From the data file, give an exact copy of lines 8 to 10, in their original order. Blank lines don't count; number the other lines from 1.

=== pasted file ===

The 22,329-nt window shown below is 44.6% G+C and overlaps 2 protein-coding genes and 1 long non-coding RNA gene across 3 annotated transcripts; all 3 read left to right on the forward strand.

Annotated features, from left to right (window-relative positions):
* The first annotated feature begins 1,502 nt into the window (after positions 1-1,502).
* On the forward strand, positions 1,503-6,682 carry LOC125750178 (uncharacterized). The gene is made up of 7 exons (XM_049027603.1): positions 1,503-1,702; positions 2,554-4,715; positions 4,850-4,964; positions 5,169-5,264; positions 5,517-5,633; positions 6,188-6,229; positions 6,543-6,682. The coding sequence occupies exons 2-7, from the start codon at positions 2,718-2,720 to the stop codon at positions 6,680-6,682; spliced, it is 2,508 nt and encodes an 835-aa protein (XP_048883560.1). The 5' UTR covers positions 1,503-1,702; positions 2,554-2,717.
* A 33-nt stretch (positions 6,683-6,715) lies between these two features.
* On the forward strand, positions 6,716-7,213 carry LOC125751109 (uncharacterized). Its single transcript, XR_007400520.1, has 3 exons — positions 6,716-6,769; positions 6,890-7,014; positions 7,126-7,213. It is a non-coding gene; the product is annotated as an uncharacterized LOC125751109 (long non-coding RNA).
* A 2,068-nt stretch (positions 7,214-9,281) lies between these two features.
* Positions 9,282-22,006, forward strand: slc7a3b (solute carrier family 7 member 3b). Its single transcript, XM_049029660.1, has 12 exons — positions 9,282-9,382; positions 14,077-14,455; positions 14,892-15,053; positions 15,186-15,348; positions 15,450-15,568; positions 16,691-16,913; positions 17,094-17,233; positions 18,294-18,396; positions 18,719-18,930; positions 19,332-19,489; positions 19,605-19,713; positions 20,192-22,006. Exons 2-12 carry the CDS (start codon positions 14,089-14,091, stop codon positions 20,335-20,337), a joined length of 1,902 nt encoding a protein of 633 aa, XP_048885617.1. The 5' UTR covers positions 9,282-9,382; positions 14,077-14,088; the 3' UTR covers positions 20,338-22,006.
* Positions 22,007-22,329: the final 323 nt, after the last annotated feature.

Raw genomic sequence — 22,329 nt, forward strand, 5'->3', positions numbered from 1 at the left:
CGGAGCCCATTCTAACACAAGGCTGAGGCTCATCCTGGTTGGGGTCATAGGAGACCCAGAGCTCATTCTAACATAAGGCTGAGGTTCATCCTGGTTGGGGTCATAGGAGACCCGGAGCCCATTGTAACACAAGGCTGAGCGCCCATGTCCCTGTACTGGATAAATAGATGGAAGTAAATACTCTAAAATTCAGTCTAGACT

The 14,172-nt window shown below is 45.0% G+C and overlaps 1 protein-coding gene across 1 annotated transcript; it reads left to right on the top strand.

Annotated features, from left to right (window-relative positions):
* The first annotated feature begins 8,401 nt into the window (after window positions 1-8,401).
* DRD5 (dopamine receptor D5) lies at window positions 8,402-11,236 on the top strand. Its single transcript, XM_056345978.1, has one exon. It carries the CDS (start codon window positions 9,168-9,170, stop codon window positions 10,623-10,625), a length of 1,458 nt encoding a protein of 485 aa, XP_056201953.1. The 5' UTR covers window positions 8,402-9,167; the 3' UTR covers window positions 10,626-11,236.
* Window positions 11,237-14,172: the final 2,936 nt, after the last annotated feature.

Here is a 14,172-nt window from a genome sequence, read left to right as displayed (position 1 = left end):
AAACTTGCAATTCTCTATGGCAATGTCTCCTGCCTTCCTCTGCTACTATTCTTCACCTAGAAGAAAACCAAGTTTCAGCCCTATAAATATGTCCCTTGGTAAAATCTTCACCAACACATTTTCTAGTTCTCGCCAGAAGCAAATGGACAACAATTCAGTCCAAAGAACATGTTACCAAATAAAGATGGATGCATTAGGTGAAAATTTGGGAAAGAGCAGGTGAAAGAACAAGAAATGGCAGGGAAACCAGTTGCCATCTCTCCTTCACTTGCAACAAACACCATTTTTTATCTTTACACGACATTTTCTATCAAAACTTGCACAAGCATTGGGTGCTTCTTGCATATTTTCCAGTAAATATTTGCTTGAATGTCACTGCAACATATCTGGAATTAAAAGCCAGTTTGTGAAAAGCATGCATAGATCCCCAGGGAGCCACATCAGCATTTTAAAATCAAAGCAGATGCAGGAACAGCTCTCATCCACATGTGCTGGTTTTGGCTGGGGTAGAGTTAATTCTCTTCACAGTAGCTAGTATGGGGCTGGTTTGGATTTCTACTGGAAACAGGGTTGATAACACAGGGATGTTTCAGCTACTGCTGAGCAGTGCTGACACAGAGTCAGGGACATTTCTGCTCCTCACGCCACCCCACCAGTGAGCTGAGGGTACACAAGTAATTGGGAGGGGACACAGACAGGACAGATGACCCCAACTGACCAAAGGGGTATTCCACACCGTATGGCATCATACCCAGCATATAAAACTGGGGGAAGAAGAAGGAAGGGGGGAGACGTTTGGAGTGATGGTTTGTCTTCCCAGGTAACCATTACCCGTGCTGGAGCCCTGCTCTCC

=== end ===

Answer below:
* Positions 9,282-22,006, forward strand: slc7a3b (solute carrier family 7 member 3b). Its single transcript, XM_049029660.1, has 12 exons — positions 9,282-9,382; positions 14,077-14,455; positions 14,892-15,053; positions 15,186-15,348; positions 15,450-15,568; positions 16,691-16,913; positions 17,094-17,233; positions 18,294-18,396; positions 18,719-18,930; positions 19,332-19,489; positions 19,605-19,713; positions 20,192-22,006. Exons 2-12 carry the CDS (start codon positions 14,089-14,091, stop codon positions 20,335-20,337), a joined length of 1,902 nt encoding a protein of 633 aa, XP_048885617.1. The 5' UTR covers positions 9,282-9,382; positions 14,077-14,088; the 3' UTR covers positions 20,338-22,006.
* Positions 22,007-22,329: the final 323 nt, after the last annotated feature.

Raw genomic sequence — 22,329 nt, forward strand, 5'->3', positions numbered from 1 at the left: